The 4 types of Georgia football players who benefit the most from a delayed start to 2020 season
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The Georgia football players that stand to benefit the most from a delayed start to 2020 season
Even without spring practices, a number of Bulldogs are still working their way back to being healthy.
For Daniels, the Sept. 26 start date will have been a full year after he tore his ACL against Fresno State. The additional practice time will allow him to both regain confidence in his knee and better compete for the starting quarterback job. The longer the quarterback competition goes, the better that has to bode for Daniels, who gained eligibility for the 2020 season just last month.
Perhaps there’s no player that stands to benefit from the delayed start more than Blaylock, given his knee injury occurred in December of 2019. The expectation was that he would be ready to go for the start of the season, but now with the season now beginning until Sept. 26, Blaylock has no need to rush back to action. And with the Alabama game being pushed back at least a week, and possibly more, he could provide a huge boost to the Georgia passing game.
With Jones and Smith, the two talented freshmen picked up injuries over the course of the summer. At the time of those injuries, it wasn’t known if they’d be ready to go by the start of the season. But with a new starting date, Jones and Smith should be able to get on to the practice field and take significant reps before Georgia’s Sept. 26 contest.
The new starters
The players: Zamir White, Jamaree Salyer, Nakobe Dean, Lewis Cine
Georgia has a number of players who are looking to move from bit contributors to full-time starters.
On the offensive side, the two names that come to mind are White and Salyer. White seems poised to be the bell-cow at the running back position. He made his first career start against Baylor and carried the ball 18 times for 92 yards.
Salyer also made his first career start in the Sugar Bowl, though that was at the right tackle spot. Salyer has reshaped his body this offseason in an effort to become more athletic and possibly slide in at either the right or left tackle spots.
Defensively, Dean and Cine figure to take over for Tae Crowder and JR Reed, two leaders on Georgia’s 2019 defense. Like with White and Salyer, the two defensive sophomores will have a chance to further establish themselves and show the coaching staff that they’re capable of taking on a much bigger role on the team.
The players: Jalen Carter, Darnell Washington, Jermaine Burton, Marcus Rosemy
One of the benefits of being an early enrollee is that it allows you to go through spring practices and gain more comfort within the college atmosphere. Well with no spring practice this year, that advantage was partially negated.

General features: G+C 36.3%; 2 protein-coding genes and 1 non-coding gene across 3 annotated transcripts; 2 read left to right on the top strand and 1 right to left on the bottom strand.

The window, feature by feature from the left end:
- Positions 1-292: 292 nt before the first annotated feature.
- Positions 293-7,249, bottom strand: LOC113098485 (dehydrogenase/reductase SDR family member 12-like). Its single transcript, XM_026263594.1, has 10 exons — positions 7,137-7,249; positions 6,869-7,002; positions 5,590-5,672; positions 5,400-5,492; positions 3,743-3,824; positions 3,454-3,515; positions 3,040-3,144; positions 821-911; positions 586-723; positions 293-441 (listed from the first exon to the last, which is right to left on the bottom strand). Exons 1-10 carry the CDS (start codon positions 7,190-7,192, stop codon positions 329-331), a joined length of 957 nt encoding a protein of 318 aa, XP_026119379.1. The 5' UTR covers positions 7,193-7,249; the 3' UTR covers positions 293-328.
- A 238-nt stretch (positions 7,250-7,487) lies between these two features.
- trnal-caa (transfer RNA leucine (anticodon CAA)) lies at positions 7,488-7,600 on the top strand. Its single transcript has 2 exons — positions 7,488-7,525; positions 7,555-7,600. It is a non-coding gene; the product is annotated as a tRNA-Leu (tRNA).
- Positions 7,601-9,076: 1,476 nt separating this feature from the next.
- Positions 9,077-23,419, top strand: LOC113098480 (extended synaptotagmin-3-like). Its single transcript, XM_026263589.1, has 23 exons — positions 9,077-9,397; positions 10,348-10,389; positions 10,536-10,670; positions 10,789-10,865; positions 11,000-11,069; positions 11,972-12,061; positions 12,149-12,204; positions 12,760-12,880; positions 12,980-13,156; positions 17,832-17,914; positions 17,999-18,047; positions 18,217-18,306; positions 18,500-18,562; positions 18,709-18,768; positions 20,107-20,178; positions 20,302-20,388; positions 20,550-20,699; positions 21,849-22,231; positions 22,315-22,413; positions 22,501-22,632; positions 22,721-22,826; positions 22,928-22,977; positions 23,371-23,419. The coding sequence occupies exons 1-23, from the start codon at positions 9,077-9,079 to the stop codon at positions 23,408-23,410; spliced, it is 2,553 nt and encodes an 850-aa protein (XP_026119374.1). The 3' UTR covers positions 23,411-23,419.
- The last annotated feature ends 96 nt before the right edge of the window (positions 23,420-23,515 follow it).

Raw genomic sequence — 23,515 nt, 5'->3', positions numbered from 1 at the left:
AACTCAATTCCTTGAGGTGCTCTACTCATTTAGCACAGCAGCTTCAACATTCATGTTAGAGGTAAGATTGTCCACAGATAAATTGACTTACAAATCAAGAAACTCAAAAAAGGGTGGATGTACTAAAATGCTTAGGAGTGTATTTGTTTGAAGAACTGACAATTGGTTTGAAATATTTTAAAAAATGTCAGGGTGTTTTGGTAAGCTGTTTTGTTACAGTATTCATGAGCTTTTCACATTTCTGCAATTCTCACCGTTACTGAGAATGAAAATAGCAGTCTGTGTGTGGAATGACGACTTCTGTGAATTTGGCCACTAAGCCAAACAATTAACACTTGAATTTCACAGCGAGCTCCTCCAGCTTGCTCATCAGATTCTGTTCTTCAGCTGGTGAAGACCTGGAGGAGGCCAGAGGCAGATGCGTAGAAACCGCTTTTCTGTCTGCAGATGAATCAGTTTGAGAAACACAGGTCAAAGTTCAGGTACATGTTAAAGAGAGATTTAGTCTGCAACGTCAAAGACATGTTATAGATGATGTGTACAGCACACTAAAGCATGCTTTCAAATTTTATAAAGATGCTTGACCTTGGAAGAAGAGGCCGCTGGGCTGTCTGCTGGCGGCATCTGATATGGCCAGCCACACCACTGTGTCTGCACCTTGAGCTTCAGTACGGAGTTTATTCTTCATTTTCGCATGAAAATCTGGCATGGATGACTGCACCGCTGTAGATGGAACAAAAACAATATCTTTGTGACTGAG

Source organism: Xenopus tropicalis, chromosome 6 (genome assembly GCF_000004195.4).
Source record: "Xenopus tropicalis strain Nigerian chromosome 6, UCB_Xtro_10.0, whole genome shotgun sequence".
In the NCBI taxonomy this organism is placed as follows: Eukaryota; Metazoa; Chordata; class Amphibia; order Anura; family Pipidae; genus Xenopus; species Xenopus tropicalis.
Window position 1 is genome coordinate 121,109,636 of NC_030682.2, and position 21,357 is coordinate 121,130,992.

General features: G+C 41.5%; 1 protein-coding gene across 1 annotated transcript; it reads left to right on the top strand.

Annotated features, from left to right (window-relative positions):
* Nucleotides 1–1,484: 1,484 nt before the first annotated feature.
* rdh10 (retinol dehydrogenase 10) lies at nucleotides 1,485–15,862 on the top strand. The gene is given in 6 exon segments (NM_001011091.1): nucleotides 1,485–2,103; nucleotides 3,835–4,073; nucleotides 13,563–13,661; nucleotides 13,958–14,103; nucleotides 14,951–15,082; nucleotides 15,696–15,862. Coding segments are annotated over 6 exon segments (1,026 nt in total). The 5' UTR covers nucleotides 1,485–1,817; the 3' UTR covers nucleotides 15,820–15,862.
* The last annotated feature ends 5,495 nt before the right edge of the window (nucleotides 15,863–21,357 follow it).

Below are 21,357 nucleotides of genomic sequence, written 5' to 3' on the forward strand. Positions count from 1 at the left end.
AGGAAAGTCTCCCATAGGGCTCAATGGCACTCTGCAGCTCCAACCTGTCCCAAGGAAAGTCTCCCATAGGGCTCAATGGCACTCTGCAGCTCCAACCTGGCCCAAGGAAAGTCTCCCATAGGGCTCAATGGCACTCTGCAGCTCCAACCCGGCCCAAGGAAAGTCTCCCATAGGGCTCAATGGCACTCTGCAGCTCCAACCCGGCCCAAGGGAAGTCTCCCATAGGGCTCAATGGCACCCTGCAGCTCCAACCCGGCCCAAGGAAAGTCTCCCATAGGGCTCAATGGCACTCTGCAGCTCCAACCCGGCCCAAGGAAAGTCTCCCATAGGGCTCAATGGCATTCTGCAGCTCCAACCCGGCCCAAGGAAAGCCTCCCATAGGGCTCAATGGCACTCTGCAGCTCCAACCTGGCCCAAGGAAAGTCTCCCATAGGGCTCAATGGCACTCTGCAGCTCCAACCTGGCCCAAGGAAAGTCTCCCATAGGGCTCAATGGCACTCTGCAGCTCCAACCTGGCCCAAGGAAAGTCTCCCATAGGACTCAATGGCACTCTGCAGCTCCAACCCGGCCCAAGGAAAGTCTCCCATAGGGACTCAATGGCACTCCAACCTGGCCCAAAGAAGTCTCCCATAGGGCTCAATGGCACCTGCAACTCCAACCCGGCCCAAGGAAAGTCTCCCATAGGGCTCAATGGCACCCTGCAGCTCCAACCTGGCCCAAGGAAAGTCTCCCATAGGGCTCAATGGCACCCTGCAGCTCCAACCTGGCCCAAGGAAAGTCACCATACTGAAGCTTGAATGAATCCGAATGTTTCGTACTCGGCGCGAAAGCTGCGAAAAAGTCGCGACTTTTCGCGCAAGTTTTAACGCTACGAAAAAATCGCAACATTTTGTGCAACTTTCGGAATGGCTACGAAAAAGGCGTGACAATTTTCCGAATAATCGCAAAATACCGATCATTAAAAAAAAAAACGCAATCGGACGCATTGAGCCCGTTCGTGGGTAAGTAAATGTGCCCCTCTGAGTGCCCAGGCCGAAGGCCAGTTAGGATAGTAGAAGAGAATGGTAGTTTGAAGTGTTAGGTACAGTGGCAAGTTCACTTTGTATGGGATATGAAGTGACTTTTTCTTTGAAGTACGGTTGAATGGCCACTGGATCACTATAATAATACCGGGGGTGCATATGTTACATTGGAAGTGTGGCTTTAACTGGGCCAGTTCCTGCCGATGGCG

But if practices get started on Aug. 9, and the season resumes on Sept. 26, those extra practices will actually be greater than what those early enrollees would’ve gotten. And now every Georgia freshman that was a part of the No. 1 overall signing class in the 2020 cycle will be able to participate.
Of the players who might best benefit, Carter comes to mind as he has the potential to be a difference-maker on the defensive line. Washington, Burton and Rosemy all have a chance to impact and improve the Georgia passing game.
All four of those listed players were mid-year enrollees. They still would’ve eventually been contributors to Georgia’s 2020 team. But with more practices, they might be better positioned to make contributions even sooner in their first year.
The Swiss Army Knives:
The players: James Cook, Jermaine Johnson, Tyrique Stevenson
On both the offensive and defensive side of the ball, Georgia has a number of players who can fill a variety of roles. The dilemma is in figuring out the best way to use them.
With the extra practice time, Georgia has more time to figure out how to put the likes of Cook, Johnson and Stevenson in positions where they can make real impacts on the 2020 team.
Cook is in the conversation for players who will benefit the most with the additional practice time. That’ll allow new offensive coordinator Todd Monken more time to see what Cook can do well and how Monken can go scheme up creative ways to get him the ball.
On the defensive side, Johnson and Stevenson will get a chance to practice in a variety of roles. They both have the positional versatility to play multiple positions, and thus make possible contributions at those spots.
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